Writing and Design

Steve Ince, freelance writer and game designer, posts thoughts and comments on these two meaningful aspects of his life.

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Name: Steve Ince

Wednesday, February 28, 2007

Developing Thoughts 13

Dialogue? What dialogue?
Part Two

There are many games where dialogue is an important part of the gameplay experience, yet it’s often handled in a way that strikes me as being far too convenient. Supporting characters almost fall over themselves in their eagerness to give the player the information he needs to progress. The following lines illustrate a simplified version of a common structure.

“Hello, we’ve never met before.”
“That’s okay. If you get me Madonna’s autograph I’ll tell you the secret password.”

What just happened, here? As a player I was given game information too suddenly and I was taken aback - I feel cheated that it happened too easily. How on earth did this character know I wanted the secret password? Was I aware that I wanted this information?

There are two problems that arise from an exchange as short as that – the structure of the conversation itself and the imparting of game information.

We all know how conversations work from experience, even if we cannot write. This knowledge comes from interacting with other people on a day to day basis, over-hearing conversations on the bus, and from the wealth of TV and film we’re all exposed to, as well as many other examples. When we experience a conversation that falls outside of what we expect, it immediately puts a strain on our suspension of disbelief. The following lines approach the interaction in a more convincing way.

“Hi, I’m Brad Green.”
“I understand you know the password to the Kitty Klub.”
“You understand wrong.”
“Tommy Smith told me -”
“Tommy Smith talks out of his backside. Now get lost.”

Admittedly, the player didn’t find out about the autograph, but we believe the structure because it fits with our experiences. We have also created dramatic conflict because the player character (and the player) has not achieved what he expected to. This failure to get the information suddenly throws up the need for more gameplay in order that the player character can finally convince this person to give him the password. Or to find out why Tommy Smith was lying. Or something else entirely. The actual gameplay and the route to the information will take different forms depending on the genre of the game involved.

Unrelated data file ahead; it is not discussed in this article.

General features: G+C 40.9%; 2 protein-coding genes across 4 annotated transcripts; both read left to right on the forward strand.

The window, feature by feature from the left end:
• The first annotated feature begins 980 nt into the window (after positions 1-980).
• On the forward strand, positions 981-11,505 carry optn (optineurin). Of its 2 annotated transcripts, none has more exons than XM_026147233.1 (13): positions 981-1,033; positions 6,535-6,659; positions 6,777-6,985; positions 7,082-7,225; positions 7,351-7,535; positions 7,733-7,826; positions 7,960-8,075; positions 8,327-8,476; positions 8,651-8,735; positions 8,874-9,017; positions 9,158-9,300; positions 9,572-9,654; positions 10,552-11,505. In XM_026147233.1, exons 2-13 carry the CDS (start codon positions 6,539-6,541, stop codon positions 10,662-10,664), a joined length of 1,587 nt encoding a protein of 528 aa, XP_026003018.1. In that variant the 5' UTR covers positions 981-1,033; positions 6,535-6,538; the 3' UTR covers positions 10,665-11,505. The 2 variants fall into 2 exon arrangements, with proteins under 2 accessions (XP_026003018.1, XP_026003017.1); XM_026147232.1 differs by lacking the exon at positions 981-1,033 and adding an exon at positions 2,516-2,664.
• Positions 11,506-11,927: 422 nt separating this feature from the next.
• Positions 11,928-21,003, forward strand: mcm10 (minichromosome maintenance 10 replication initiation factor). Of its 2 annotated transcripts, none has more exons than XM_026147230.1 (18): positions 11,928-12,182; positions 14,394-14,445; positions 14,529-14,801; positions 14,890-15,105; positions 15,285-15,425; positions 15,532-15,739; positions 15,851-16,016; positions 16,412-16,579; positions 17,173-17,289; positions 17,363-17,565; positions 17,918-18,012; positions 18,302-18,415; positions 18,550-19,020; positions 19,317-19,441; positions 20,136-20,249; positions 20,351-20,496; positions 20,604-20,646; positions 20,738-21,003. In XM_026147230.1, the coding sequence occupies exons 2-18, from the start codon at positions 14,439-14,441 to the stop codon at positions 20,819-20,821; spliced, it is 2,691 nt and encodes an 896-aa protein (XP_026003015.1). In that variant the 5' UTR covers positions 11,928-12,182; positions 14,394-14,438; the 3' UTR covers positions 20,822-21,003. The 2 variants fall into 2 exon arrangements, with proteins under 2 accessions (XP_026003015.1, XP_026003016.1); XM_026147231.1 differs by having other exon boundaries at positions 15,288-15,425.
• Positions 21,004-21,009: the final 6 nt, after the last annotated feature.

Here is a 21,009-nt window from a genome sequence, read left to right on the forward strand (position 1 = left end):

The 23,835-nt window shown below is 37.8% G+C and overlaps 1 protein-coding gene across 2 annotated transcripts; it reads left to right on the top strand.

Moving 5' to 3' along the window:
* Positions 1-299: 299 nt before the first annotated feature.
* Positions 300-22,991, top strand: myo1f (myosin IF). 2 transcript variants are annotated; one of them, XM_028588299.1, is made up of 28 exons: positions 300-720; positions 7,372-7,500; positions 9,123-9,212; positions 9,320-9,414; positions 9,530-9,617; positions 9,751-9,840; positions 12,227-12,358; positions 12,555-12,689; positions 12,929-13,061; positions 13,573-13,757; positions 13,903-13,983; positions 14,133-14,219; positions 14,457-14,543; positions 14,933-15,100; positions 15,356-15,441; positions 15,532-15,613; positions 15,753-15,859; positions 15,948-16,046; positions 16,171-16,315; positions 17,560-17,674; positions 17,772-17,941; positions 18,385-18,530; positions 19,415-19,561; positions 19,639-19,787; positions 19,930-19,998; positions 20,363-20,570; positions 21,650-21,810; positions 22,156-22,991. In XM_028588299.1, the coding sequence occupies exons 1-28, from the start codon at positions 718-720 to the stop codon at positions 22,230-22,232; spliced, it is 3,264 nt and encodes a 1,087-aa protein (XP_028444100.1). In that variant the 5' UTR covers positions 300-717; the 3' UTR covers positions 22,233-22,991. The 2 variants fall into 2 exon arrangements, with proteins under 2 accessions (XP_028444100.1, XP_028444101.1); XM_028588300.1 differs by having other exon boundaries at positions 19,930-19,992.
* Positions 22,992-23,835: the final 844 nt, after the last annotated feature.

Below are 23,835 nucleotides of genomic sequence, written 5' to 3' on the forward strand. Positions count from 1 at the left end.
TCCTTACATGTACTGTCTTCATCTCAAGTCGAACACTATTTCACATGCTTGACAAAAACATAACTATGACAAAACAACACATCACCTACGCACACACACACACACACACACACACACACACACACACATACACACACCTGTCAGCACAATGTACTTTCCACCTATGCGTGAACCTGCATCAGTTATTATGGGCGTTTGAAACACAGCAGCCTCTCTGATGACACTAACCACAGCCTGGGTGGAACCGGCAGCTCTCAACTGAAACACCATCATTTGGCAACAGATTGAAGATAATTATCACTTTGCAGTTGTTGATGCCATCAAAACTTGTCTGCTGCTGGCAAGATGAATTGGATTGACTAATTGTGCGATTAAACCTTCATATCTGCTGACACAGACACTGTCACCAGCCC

Dialogue must not only serve the needs of drama and gameplay, it must also be written in a way that’s in keeping with the nature of the characters involved. What if the holder of the password was incredibly chatty, but only ever talked about himself? The conflict could be made humorous rather than sinister. What if they were sad, or drunk, or in fear for their life? What if they were in the pay of someone who wants you to have the information, but they’ve got to make it seem like you’re forcing it out of them? The potential for variety is endless.

The key to building good dialogue structure is to start by understanding what the agendas of the characters are so that you have two points of view when writing each scene. It might be something simple like the other character not wanting to talk with anyone. If it’s one of the major characters in the story, though, it’s likely that the agenda the character has will relate to the plot and may well change depending on how far along the plot the player has progressed.

Even with the best structure in the world, dialogue can often fail if it’s written in a way that sounds clumsy when spoken aloud. The only solution here is to speak the lines out loud, act them out, and any weaknesses will quickly be evident.

Of course, that introduces a different type of problem. When you’re in the middle of a gritty dramatic conversation with yourself and your partner walks into the room, having her fall about laughing makes you wish you’d rented office space away from home.

© Steve Ince, 2004



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